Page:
Submitted by: Ulbe Jelluma 20/07/2016
Royal Mail/Market Reach recently added a new piece of research to “the Private Life of Mail” and “This Time It’s Personal” studies. “The Life Stages of Mail” presents an understanding of how people from different ages consume, interact and feel about direct mail. The research is meant to provide answers to brand owners’ questions such as “will digital natives respond differently to mail than other groups or how is mail shared and discussed in different households".
While there are some differences on average, 26.7% of respondents across seven life stages (Fledglings, Sharers, Couples, Young Families, Older Families, Empty Nesters and Older Retirees) had bought or ordered something as a direct result of an item of mail they had received in the last 12 months. Across a wide range of questions regarding attitudes and behaviours Royal Mail found similar results. No group – regardless of their usage of technology – rejected mail as a relevant channel in their lives.
The seven life stages
Using UK specific data from TouchPoints 6, TGI and proprietary qualitative research, Royal Mail/Market Reach examined how each stage thought about mail, engaged with it and responded to it. From these observations, insights and tips were developed that advertisers can use to develop and assess direct mail relevant for each of the seven groups.
1. Fledglings ( c. 3 mio) – adults living in the home of their parents – have very little experience of marketing mail aimed at them.
To influence them, advertisers need to provide creative-led packs that fit with their social orientation, are highly personalised, and which indicate clearly how to respond to mail (since they don’t receive much mail). They should also provide a digital response mechanism.
2. Sharers (c 1.9 mio) are adults living in shared accommodation with other adults who may not be their partners.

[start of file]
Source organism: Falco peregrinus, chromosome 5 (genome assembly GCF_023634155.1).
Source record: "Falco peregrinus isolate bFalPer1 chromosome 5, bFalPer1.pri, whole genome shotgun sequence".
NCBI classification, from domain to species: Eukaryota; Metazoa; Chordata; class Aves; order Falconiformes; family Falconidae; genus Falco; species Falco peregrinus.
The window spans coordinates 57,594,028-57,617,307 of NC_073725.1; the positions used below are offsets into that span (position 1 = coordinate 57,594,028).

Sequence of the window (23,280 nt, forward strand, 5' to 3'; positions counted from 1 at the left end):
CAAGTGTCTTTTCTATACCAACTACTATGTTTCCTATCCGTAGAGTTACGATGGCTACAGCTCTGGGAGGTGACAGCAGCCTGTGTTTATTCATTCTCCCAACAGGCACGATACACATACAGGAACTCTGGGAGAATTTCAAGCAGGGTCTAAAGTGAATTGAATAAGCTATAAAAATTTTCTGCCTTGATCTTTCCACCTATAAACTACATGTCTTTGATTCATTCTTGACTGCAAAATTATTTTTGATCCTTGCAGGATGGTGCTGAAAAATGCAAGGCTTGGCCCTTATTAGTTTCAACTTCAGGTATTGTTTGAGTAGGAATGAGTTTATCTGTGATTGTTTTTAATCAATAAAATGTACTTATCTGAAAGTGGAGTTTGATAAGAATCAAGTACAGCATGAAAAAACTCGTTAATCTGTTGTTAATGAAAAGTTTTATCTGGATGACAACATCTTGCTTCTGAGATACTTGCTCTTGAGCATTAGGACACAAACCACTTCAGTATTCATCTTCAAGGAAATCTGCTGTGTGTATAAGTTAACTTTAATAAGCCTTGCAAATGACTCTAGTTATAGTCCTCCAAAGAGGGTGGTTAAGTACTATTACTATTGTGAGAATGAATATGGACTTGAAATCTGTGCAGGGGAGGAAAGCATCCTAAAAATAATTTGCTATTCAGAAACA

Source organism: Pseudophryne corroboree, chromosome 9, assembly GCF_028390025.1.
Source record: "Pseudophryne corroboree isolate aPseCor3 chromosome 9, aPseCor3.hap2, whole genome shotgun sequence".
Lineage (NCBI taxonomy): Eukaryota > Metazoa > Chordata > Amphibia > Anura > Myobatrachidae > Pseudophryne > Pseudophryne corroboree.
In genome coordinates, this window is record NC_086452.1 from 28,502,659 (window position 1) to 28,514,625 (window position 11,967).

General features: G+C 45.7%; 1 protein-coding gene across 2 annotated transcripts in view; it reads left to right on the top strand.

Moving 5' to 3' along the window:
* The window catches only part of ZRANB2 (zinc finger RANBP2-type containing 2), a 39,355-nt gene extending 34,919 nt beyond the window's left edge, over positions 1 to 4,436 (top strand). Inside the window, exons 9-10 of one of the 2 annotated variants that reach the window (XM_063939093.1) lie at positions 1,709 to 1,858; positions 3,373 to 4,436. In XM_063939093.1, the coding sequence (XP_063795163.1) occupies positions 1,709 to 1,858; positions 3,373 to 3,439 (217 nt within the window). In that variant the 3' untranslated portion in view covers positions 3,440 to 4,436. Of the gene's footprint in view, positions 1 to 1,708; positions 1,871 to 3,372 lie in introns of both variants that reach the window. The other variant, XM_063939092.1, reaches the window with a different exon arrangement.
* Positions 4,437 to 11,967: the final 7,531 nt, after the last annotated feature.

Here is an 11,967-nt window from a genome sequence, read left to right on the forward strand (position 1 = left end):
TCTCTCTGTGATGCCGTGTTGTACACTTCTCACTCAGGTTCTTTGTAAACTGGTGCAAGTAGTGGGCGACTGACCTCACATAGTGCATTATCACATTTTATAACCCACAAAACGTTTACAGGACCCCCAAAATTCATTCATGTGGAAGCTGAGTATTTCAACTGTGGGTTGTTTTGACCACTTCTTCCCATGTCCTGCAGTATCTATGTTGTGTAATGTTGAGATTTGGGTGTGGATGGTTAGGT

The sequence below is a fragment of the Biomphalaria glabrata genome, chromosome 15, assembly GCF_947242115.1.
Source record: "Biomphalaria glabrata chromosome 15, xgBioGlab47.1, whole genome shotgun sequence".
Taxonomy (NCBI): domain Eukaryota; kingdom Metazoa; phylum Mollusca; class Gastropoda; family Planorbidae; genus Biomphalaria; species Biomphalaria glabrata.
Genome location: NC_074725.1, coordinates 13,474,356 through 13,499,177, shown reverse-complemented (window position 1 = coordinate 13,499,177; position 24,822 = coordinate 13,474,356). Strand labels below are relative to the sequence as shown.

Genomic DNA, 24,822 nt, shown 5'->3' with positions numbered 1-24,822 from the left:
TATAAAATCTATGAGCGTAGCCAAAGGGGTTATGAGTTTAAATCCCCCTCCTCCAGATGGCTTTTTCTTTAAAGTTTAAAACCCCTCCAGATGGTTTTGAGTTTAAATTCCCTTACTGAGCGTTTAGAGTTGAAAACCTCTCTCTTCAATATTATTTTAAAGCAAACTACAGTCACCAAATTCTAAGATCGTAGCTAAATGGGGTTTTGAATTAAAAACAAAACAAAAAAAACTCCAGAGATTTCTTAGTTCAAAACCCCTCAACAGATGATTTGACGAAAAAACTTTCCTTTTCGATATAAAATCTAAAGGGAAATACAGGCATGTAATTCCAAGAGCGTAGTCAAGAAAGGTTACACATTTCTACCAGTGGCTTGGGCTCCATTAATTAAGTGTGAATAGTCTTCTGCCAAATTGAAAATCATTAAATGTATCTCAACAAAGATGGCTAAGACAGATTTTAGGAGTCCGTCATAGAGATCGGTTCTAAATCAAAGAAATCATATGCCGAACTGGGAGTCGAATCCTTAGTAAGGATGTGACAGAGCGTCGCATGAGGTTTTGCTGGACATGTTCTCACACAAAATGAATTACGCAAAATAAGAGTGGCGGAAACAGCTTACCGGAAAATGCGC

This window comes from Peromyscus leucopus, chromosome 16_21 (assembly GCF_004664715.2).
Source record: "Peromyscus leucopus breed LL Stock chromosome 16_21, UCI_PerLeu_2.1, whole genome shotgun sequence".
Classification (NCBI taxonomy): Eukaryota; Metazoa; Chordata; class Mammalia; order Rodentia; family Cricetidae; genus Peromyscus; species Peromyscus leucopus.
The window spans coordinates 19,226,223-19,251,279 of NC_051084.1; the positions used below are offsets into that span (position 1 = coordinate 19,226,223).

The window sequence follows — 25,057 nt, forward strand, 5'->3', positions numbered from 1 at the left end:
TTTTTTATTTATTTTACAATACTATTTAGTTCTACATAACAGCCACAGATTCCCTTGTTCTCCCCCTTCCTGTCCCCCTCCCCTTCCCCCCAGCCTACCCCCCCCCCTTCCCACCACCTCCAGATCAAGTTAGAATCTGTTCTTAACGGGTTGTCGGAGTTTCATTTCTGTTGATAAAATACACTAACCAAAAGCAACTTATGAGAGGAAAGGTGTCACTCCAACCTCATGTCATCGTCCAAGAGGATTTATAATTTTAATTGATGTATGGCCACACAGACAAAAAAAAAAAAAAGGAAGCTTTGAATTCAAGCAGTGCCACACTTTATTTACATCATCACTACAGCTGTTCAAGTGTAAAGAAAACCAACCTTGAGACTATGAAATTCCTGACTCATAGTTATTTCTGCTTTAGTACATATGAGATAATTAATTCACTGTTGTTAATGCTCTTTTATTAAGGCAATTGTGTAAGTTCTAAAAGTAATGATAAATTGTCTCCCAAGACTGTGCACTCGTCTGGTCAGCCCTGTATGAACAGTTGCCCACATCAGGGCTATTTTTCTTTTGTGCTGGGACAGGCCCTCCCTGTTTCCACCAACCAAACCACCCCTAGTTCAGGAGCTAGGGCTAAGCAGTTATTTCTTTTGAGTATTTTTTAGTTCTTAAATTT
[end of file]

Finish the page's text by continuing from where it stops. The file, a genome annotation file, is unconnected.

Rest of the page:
They too are focused on social status, so high presentation values and clear personalisation is important. They are also the group most likely to respond to unaddressed mail and use it to start to build relationships with brands.
3. People living as Couples (c 6.4 mio) with neither children nor other adults in the accommodation can be of many ages and different relationship stages.
Their attitudes and behaviours regarding mail are very close to the sample index in most regards. But simple, stylish messaging and a slightly more mature tone of voice seems to be most appropriate.
4. Young Families (c. 8.5 mio) have one or more children none of whom are above primary school level.
They love mail. As they adapt to their new lives, mail informs, inspires and helps them choose and afford new products and services. They are more likely to respond than most other life stages and tend to do so online, often via smartphone. Keep messages easy to understand, upbeat and quick – they tend to be time poor.
5. Older Families (3.7 mio) have at least one child at secondary school living at home.
Like younger families, they use, share and respond to mail. And as older children get more involved in decision making, mail is often displayed and used communally. Appropriate mail should reflect this.
6. Empty Nesters (c. 10 mio) no longer have children living at home, but one or both partners may be economically active.
Some feel liberated by their children leaving home, while others are more concerned about funding their future. They respect print, and are willing to spend time reading and responding to relevant mail – particularly by phone.
7. Older Retirees (c. 6 mio) are singles or couples where neither partner has an income other than from pensions or investments.
They are often living in households managed by only one person. They respond well to relevant mail, but are also the most experienced with marketing messages. Treat them, the written word, and traditional values, with appropriate respect. ￼
How do Young Families engage and interact with mail?
As an example of the richness of the research we highlight the interaction by the Young Families segment. As a result of receiving an item of addressed mail, they are more likely than the sample as a whole to:
The research shows much more details on the interaction and attitudes toward mail (addressed and unaddressed). To find out more visit the Royal Mail/Market Reach site by clicking here